- Third, the consultants convinced the banks to "flip the switch" on ATM/debit transactions. All of a sudden, consumers who were accustomed to having their ATM transactions declined for insufficient funds found that they were getting a $3 latte for $37! ($3 plus a $34 average courtesy fee)! As the CFPB report and numerous consumer studies have found, debit transactions themselves have a median cost of only about $24; but the average fee is $34. Director Cordray: "This makes debit card and ATM overdraft a very expensive way to cover a small cash shortfall."
- Finally, to tighten the screws down further, more and more banks adopted transaction re-ordering, which supercharged overdraft fee income. If a consumer had enough money in her account to pay for a $3 latte, then a $10 lunch and a $12 movie, but overnight a large check cleared that would have caused just one overdraft, the bank re-ordered the transactions to force 4 overdrafts.
For over ten years, consumer groups including PIRG, the National Consumer Law Center, Consumer Federation of America, Consumers Union/Consumer Reports and others (our 2003 comments) badgered the regulators and Congress to do something. We argued that overdraft protection was a type of loan that deserved stronger protections; we argued that other practices were unfair and deceptive. The pre-CFPB regulators, finally, in 2009, issued a regulation effective July 2010 that prohibited charging for overdraft protection on debit or ATM transactions unless a consumer first opted-in. The rule allows overdraft fees on checks and Internet payments, regardless of whether a consumer has opted-in.
It was a good step but not a full solution. Despite a plethora of successful class action lawsuits over re-ordering, that practice, as well as one where banks impose multiple daily and recurring overdraft fees, still continues. And while most big banks have settled their re-ordering cases for millions of dollars, poster-child wrongdoer Wells Fargo continues to fight. Nonetheless, this week's announcements and the prospect of further CFPB action on unfair overdraft practices are welcome.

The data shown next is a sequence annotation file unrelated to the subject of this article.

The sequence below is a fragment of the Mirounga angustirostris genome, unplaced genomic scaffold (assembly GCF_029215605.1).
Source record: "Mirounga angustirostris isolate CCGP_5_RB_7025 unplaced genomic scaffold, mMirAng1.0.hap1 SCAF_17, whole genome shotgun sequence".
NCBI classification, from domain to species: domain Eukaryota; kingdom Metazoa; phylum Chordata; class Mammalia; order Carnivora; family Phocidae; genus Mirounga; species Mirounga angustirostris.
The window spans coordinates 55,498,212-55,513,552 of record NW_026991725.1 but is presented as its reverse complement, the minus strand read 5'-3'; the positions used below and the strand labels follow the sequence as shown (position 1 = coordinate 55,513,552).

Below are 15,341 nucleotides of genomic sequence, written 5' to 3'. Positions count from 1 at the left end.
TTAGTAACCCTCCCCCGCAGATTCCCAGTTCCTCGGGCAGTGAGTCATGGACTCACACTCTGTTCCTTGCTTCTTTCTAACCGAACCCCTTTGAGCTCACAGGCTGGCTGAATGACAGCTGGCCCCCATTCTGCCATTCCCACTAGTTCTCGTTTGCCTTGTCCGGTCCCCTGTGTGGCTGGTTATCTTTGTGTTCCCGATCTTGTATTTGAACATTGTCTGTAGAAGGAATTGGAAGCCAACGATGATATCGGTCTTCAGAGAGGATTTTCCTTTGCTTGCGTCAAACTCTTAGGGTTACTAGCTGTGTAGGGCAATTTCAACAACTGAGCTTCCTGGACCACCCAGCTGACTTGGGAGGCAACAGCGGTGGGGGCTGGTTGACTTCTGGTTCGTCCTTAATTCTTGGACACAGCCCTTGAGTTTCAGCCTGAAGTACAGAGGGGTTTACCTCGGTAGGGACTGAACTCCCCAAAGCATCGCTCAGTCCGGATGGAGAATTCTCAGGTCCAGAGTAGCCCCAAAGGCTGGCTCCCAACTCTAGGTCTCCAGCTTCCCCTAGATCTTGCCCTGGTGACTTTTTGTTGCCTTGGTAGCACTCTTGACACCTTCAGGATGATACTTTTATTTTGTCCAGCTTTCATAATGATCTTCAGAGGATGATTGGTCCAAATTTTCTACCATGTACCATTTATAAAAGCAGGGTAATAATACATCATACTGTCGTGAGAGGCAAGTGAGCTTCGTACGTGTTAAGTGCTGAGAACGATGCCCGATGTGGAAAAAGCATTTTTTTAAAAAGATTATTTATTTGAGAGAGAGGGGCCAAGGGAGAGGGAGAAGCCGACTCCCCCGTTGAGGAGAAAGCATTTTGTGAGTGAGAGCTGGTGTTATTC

The Consumer Bureau has taken several enforcement actions against financial institutions for overdraft-related violations. Here are a few:
- This week, CFPB ordered JPM Chase to pay a $4.6 million fine for a variety of violations concerning its sharing of accountholder information with specialty credit bureaus Chex Systems and Early Warning. Their blacklist (no positive information at all) credit reports based on alleged overdraft activity result in consumers being denied the right to open new accounts at other banks. Chase also "kept consumers in the dark" by failing to grant consumers their rights in disputes over reporting to the bureaus and about their own account-opening denials. More from the CFPB about your rights if denied the right to open a bank account.
- In 2016, CFPB ordered Santander Bank to pay a $10 million fine for deceptive marketing of overdraft protection services.
- In 2015, the CFPB imposed a penalty of $7.5 million on Regions Bank for illegally imposing overdraft fees on hundreds of thousands of customers. The bank also had to return $49 million to those customers.
Here are tips from PIRG (and CFPB) about how to avoid overdraft fees and how to opt-out of controversial overdraft protection. (If you think you were deceived into opting in, certainly file a complaint to CFPB.) Here is our latest PIRG report (December 2016) on overdraft revenues and overdraft complaints to the CFPB.
The idea of the CFPB needs no defense, only more defenders.